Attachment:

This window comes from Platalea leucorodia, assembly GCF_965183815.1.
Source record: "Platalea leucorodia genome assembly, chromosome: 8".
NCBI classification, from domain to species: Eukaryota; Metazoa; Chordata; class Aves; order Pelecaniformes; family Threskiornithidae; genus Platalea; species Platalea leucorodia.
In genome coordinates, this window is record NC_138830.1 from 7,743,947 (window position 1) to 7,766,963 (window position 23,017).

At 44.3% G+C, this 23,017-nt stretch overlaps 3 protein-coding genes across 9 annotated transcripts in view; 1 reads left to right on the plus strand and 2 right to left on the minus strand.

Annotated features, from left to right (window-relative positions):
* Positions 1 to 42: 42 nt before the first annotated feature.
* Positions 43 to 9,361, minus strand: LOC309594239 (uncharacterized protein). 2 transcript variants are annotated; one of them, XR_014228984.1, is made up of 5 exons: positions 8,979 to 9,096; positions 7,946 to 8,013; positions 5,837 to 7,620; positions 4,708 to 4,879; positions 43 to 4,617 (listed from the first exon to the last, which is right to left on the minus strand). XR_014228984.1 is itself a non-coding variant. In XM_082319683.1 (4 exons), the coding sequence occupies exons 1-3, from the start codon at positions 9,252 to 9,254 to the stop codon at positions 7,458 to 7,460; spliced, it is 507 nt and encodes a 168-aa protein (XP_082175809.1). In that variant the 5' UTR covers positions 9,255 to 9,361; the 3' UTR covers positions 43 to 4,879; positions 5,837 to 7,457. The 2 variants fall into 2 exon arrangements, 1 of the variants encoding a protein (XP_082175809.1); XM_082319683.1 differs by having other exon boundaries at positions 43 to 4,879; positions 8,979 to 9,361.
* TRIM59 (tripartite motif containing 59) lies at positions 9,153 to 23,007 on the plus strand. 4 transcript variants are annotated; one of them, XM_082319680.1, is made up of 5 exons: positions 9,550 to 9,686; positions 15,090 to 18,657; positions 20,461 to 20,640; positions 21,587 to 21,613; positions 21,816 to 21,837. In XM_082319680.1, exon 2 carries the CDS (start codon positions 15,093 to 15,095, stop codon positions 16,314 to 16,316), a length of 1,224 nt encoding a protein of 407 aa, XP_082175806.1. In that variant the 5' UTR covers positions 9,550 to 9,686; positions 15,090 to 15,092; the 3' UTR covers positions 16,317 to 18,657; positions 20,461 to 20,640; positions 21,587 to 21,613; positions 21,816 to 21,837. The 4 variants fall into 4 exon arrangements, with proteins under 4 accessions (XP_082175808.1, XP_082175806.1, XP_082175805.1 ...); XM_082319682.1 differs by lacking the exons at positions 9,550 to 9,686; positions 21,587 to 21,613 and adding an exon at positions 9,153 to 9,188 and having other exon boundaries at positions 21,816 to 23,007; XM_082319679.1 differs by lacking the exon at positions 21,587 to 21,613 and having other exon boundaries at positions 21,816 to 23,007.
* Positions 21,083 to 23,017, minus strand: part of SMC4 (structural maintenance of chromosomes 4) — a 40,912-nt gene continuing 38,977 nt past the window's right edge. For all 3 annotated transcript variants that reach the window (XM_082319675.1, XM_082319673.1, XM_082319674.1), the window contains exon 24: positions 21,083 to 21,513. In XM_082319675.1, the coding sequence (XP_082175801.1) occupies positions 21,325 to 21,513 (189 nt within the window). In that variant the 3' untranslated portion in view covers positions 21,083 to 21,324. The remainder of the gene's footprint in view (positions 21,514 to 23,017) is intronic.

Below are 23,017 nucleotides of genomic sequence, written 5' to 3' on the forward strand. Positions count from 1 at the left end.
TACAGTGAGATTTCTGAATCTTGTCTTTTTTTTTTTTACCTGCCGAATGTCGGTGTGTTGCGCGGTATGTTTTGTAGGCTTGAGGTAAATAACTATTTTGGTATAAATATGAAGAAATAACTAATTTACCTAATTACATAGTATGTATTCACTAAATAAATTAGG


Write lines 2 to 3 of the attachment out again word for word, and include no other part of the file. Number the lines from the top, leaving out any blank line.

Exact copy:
Source record: "Platalea leucorodia genome assembly, chromosome: 8".
NCBI classification, from domain to species: Eukaryota; Metazoa; Chordata; class Aves; order Pelecaniformes; family Threskiornithidae; genus Platalea; species Platalea leucorodia.